How Planting Trees Reduces Modern Slavery.

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Mahajanga, Island 1 May 2014 After

People are surprised when they learn there are more slaves today than ever before in history.

One obvious reason behind the tragic increase is the exponential growth in human population. Between 1945 and 2015, the number of people on the planet has grown from 2.3 billion to 7.2 billion. But should more people justify more slaves?

Interviewing prostitutes in impoverished nations is an eye opener. They share details that are truly shocking. When talking to these young girls, one will frequently find out that their parents felt forced to move to the city after their subsistence farms failed. Desperate people do desperate things and the big cities are filled with people who rarely miss an opportunity to prey on those who are desperate.

There are other less obvious explanations behind the slavery trend. One in particular is quite surprising until some common sense logic is presented: If you cut down forests, the number of people forced into labor and sex slavery goes up—way up. Here’s the logic to explain it. The surprising connection between fewer trees and more slaves can be described in four steps.

When forests are cut down, land suffers.

Forests are the sponges of the world. Trees recharge underground water tables (aquifers). When the forests are destroyed, aquifers begin to empty, wells dry up, and springs run dry.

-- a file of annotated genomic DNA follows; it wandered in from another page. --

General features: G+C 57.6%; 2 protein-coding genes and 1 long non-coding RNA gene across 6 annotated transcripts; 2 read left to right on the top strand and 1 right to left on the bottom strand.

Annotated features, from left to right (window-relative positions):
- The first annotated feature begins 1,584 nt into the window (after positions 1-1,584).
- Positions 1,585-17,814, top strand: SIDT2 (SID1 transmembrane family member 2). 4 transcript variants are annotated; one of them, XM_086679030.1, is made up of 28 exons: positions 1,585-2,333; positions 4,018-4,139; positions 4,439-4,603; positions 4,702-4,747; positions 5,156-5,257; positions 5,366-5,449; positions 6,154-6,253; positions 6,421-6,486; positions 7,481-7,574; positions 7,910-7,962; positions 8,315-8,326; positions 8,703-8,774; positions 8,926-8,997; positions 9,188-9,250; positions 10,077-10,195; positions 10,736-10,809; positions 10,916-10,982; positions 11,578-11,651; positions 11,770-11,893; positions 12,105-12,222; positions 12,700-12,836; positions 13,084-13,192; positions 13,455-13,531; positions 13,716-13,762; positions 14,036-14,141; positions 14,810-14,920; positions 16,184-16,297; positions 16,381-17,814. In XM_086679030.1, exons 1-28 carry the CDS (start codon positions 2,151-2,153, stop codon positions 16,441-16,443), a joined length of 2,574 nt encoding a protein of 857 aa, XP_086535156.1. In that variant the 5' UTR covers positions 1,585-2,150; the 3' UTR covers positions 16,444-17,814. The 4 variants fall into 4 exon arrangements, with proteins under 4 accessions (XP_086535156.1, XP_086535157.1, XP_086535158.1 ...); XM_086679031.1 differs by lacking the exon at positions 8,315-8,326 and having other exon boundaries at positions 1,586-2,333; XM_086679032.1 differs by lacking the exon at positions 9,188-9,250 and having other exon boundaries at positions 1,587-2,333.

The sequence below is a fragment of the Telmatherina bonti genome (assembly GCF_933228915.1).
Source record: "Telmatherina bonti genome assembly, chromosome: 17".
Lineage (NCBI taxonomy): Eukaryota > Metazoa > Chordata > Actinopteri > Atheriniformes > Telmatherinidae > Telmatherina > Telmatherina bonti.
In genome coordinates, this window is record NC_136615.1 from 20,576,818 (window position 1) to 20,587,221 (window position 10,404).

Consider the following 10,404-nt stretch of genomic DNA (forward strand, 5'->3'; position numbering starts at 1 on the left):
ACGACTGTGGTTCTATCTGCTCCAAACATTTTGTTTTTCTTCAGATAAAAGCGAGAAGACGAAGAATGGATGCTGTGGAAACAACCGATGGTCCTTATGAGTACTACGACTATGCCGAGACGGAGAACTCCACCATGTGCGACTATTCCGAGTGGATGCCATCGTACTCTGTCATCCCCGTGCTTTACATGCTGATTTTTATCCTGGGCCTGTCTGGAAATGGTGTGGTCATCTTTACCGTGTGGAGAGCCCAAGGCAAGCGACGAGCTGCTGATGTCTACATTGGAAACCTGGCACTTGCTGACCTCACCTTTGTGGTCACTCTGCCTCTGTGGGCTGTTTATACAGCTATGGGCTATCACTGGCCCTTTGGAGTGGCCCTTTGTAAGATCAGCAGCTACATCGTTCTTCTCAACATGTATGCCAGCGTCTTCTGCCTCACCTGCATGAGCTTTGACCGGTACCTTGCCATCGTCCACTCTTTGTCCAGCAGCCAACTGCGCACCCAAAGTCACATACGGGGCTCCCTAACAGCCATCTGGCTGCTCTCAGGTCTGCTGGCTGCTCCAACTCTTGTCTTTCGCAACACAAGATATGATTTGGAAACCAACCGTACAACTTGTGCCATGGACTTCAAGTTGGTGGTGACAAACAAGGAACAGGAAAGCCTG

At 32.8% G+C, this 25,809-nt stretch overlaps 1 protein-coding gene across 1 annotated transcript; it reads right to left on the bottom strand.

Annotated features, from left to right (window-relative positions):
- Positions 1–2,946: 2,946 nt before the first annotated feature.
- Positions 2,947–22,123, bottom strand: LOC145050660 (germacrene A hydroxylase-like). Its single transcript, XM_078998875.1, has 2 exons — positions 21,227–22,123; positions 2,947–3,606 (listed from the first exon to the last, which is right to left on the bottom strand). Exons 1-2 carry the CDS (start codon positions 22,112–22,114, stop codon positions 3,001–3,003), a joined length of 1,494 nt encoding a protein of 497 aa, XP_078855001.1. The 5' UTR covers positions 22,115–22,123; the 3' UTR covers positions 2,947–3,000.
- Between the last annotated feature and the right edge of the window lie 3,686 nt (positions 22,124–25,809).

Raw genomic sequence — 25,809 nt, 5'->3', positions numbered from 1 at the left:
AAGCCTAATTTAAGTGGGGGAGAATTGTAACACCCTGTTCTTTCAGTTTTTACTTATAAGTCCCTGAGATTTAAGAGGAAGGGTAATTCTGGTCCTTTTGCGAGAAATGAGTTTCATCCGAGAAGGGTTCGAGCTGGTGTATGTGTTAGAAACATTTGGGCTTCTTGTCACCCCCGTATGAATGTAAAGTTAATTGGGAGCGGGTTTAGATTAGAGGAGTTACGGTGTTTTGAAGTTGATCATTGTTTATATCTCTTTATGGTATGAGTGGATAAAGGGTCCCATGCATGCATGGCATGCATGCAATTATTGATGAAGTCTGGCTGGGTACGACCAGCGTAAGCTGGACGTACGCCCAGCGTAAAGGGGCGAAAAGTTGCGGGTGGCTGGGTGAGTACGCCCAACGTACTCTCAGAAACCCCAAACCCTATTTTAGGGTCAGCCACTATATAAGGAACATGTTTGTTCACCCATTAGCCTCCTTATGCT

Forests are natural water purification systems. Clear running springs, streams and rivers flow out of healthy forests along with a plethora of positive water benefits, and it isn’t hard to figure out that all those benefits go away when the forests are gone.

Forests function as soil glue. The massive collective root system growing under the trees in the forest keep the soil in place. Therefore, when trees are removed, erosion and flooding follow because the glue no longer exists. 

Forests provide subsistence farmers with fertilizer. Subsistence farmers can’t afford manufactured fertilizer, but they don’t need to if a healthy forest producing nitrogen fixing leaf litter surrounds their farm. When trees are cut down, nature’s way to fertilize soil goes away.

When forests are destroyed, farms fail.

A majority of the world’s poorest of the poor—the so-called bottom billion, are subsistence farmers who are dependent upon a healthy environment to survive. When the surrounding forests are cut down, changes in the land, as described above, cause farms to fail and make it impossible for subsistence farmers to make a living. 

Desperate farmers move to the big cities to find jobs.

When farming can no longer provide an income and sustain life, one of the common options for rural villagers is to move to the major cities to find employment. However, the unemployment rate in the big cities already stands at a hopeless 50% in addition to a 25% underemployment rate.

Predators are waiting for desperate people.